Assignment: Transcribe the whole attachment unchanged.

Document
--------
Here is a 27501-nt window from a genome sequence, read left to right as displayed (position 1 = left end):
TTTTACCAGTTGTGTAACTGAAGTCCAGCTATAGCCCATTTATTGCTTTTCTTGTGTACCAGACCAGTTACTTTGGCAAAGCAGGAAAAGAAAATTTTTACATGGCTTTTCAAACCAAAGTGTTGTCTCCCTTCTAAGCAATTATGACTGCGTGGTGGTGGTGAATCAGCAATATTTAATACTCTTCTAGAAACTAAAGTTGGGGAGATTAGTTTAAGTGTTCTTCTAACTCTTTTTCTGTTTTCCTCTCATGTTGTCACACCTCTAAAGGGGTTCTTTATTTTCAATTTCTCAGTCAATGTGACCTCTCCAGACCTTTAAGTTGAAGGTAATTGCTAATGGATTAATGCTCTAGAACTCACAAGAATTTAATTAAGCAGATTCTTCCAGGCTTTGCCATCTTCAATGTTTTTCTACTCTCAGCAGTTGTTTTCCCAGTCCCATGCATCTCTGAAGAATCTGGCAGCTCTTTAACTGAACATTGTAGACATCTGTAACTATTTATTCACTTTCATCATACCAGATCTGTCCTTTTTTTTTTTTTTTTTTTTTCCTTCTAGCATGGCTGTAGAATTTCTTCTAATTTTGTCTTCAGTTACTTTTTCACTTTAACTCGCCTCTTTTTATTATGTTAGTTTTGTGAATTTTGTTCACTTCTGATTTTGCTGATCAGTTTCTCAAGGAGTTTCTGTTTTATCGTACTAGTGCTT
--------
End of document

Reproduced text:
Here is a 27501-nt window from a genome sequence, read left to right as displayed (position 1 = left end):
TTTTACCAGTTGTGTAACTGAAGTCCAGCTATAGCCCATTTATTGCTTTTCTTGTGTACCAGACCAGTTACTTTGGCAAAGCAGGAAAAGAAAATTTTTACATGGCTTTTCAAACCAAAGTGTTGTCTCCCTTCTAAGCAATTATGACTGCGTGGTGGTGGTGAATCAGCAATATTTAATACTCTTCTAGAAACTAAAGTTGGGGAGATTAGTTTAAGTGTTCTTCTAACTCTTTTTCTGTTTTCCTCTCATGTTGTCACACCTCTAAAGGGGTTCTTTATTTTCAATTTCTCAGTCAATGTGACCTCTCCAGACCTTTAAGTTGAAGGTAATTGCTAATGGATTAATGCTCTAGAACTCACAAGAATTTAATTAAGCAGATTCTTCCAGGCTTTGCCATCTTCAATGTTTTTCTACTCTCAGCAGTTGTTTTCCCAGTCCCATGCATCTCTGAAGAATCTGGCAGCTCTTTAACTGAACATTGTAGACATCTGTAACTATTTATTCACTTTCATCATACCAGATCTGTCCTTTTTTTTTTTTTTTTTTTTTCCTTCTAGCATGGCTGTAGAATTTCTTCTAATTTTGTCTTCAGTTACTTTTTCACTTTAACTCGCCTCTTTTTATTATGTTAGTTTTGTGAATTTTGTTCACTTCTGATTTTGCTGATCAGTTTCTCAAGGAGTTTCTGTTTTATCGTACTAGTGCTT